Another tip we read on lots of parenting sites was to provide an "attachment object," typically a blanket or toy that your baby or child will cling to for comfort and sleep. And many parents emphasized the importance of having a backup in case the favored object goes missing. When our daughter got attached to a green elephant, we purchased a second identical elephant the next week. Little did we know that we'd also need one to keep at daycare and one to pack in her daycare earthquake kit. By that time, the elephant was long gone from our local baby store—but with some effort, we located a supply online. No matter how obscure your parenting quest, you're likely to find your object of desire somewhere online.
The Web is a great place to find sitters and other help, if you know where to look. I've generally had great success hiring off of online classifieds for both home and business, partly because we make a point of conveying our character:
Do you love to bring order to chaos? We can supply the chaos. We have small kids (both in daycare) and a thriving business, so we really need another person who can help us at home. We may leave our kitchen looking like a disaster area, but we really appreciate the person who restores it to order, and the people who have worked with us at home or in our office have loved working for us.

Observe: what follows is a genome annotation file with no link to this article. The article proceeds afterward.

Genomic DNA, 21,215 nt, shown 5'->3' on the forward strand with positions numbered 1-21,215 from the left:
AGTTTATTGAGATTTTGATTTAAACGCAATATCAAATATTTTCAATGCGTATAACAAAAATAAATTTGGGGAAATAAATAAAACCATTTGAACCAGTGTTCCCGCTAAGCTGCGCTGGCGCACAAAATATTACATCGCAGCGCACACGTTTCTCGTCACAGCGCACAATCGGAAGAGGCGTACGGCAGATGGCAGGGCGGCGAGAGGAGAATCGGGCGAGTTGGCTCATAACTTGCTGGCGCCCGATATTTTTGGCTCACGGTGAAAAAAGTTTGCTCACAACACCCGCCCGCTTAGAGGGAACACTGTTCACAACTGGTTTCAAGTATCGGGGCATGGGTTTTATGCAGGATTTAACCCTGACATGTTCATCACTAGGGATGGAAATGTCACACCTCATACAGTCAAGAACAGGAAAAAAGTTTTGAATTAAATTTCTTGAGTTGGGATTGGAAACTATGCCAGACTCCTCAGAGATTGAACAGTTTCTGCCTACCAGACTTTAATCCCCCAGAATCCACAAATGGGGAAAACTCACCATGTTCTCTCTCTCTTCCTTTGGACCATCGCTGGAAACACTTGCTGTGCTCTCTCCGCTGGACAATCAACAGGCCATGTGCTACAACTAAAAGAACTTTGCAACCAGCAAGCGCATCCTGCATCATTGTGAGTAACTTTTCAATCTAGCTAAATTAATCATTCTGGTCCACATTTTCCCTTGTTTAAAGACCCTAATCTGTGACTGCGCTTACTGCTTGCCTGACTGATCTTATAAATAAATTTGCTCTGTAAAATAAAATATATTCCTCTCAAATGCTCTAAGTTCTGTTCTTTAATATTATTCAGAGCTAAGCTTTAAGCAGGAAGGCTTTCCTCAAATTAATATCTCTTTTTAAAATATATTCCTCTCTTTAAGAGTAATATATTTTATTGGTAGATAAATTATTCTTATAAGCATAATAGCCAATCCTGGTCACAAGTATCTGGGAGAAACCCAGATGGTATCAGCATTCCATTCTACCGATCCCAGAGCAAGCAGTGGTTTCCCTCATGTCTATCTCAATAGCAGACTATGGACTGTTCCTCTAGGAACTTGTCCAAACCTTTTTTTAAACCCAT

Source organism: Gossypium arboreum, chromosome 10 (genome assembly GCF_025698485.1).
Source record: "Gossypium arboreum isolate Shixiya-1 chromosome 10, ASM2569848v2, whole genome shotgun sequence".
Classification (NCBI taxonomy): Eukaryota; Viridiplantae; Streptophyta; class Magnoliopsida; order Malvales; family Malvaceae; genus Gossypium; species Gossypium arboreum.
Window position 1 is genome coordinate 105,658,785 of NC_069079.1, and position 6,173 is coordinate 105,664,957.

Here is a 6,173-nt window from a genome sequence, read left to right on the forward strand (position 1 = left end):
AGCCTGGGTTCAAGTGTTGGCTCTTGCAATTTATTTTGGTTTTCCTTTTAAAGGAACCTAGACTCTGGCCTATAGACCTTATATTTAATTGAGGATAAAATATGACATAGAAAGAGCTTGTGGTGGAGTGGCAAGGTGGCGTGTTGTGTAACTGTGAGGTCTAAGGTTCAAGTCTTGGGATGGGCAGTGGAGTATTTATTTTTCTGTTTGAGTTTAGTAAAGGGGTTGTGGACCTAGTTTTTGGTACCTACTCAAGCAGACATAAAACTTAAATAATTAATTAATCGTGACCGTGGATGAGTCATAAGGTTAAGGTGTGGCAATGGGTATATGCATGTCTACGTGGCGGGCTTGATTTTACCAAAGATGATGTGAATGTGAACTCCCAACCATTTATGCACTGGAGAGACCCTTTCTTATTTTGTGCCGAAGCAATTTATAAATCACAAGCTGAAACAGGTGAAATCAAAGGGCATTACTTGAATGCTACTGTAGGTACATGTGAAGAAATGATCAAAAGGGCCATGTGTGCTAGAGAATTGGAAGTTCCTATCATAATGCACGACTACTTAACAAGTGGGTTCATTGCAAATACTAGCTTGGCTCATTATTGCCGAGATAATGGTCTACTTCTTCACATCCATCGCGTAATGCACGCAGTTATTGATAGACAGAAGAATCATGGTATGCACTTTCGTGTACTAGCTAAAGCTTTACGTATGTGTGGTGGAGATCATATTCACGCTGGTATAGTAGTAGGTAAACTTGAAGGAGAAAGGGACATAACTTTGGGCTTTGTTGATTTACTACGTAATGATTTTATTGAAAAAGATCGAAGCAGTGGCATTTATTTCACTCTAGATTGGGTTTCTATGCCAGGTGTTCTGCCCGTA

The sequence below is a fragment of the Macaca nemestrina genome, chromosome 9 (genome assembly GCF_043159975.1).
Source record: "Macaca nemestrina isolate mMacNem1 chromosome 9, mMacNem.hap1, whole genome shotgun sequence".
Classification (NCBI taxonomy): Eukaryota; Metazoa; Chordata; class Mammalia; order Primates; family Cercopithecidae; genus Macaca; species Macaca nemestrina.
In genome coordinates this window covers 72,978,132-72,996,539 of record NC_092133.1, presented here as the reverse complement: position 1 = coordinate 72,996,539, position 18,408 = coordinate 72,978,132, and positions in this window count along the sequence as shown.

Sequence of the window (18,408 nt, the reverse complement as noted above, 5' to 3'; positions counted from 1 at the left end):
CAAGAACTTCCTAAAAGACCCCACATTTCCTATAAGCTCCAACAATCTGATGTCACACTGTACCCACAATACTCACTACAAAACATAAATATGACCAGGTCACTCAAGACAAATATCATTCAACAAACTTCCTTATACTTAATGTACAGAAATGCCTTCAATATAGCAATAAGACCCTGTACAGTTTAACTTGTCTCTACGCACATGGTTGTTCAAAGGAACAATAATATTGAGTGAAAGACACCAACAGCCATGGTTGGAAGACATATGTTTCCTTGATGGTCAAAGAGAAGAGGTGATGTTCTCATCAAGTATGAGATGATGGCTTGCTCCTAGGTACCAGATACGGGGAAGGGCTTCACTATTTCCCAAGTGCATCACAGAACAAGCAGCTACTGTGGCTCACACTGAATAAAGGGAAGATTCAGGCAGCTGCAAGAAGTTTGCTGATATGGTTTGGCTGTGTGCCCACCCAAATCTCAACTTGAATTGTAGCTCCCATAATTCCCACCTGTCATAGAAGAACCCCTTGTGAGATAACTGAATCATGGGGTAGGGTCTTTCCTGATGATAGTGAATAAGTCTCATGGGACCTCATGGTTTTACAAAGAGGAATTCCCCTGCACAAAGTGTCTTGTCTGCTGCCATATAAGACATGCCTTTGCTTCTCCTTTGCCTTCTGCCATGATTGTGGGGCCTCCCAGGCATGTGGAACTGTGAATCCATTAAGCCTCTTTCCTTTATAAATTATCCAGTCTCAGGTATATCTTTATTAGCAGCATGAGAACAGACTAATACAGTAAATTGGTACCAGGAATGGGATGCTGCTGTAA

I get lots of responses, and I'm conscientious about checking references. But no system is foolproof: One lovely young woman who came highly recommended looked after our kids several times before we came home early and found our vodka bottle on the kitchen counter...and then hidden away as soon as we turned our back. After that experience, we resorted to a subscription-based website that matches sitters with parents, and found a great sitter among the many responses. And unlike referrals from friends, you're not competing for sitter time with people you know, so you're less likely to come up empty on the night of the big party.
We're expertise junkies. I might as well confess that in the past five years, we've had a business coach, a money coach, a sales coach, a doula, a lactation consultant, a sleep coach, a professional organizer and a parenting coach. We've worked with some people by phone and with others in person, but it was our parenting coach—Barb Desmarais—who suggested video conferencing via Skype™. In just a few conversations, we were transformed from daunted parents of a newly argumentative toddler into a confident, relaxed Dad and a gently authoritative Mom. For five whole minutes.
Okay, so the Internet can't turn us into superparents. But what can? As parenting coach Barb once said to us, "We are all perfect parents—until we have kids." What the Internet can do is remind you that you are not the only parent to come up short. And in that recognition comes the self-acceptance and peer camaraderie to get the advice, support and inspiration to be the best imperfect parent you can be.
Alexandra Samuel, PhD, is the director of the Social + Interactive Media Centre at Emily Carr University and the principal of Social Signal, a social media agency that has launched more than 30 online communities. The mother of two young kids, Alex blogs about how to make technology a meaningful part of your life, work and world. Follow her on Twitter.
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